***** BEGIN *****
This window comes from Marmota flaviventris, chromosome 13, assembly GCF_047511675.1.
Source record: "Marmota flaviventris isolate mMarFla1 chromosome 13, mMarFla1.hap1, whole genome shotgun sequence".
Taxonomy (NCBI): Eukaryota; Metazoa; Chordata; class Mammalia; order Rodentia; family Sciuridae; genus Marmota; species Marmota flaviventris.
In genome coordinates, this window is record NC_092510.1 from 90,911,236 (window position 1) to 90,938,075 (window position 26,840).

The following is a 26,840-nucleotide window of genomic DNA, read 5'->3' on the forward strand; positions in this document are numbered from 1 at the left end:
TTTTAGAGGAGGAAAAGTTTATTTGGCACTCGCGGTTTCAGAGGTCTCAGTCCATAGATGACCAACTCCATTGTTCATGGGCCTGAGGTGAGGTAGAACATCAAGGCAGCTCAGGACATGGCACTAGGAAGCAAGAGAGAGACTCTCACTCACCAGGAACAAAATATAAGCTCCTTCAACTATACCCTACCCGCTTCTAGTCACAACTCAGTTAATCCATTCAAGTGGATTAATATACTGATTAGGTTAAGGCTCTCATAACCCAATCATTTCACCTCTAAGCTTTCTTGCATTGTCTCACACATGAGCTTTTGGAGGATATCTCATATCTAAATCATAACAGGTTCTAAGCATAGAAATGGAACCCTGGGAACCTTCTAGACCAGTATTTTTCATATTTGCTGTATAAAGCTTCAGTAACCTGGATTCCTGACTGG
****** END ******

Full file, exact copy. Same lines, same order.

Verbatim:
This window comes from Marmota flaviventris, chromosome 13, assembly GCF_047511675.1.
Source record: "Marmota flaviventris isolate mMarFla1 chromosome 13, mMarFla1.hap1, whole genome shotgun sequence".
Taxonomy (NCBI): Eukaryota; Metazoa; Chordata; class Mammalia; order Rodentia; family Sciuridae; genus Marmota; species Marmota flaviventris.
In genome coordinates, this window is record NC_092510.1 from 90,911,236 (window position 1) to 90,938,075 (window position 26,840).

The following is a 26,840-nucleotide window of genomic DNA, read 5'->3' on the forward strand; positions in this document are numbered from 1 at the left end:
TTTTAGAGGAGGAAAAGTTTATTTGGCACTCGCGGTTTCAGAGGTCTCAGTCCATAGATGACCAACTCCATTGTTCATGGGCCTGAGGTGAGGTAGAACATCAAGGCAGCTCAGGACATGGCACTAGGAAGCAAGAGAGAGACTCTCACTCACCAGGAACAAAATATAAGCTCCTTCAACTATACCCTACCCGCTTCTAGTCACAACTCAGTTAATCCATTCAAGTGGATTAATATACTGATTAGGTTAAGGCTCTCATAACCCAATCATTTCACCTCTAAGCTTTCTTGCATTGTCTCACACATGAGCTTTTGGAGGATATCTCATATCTAAATCATAACAGGTTCTAAGCATAGAAATGGAACCCTGGGAACCTTCTAGACCAGTATTTTTCATATTTGCTGTATAAAGCTTCAGTAACCTGGATTCCTGACTGG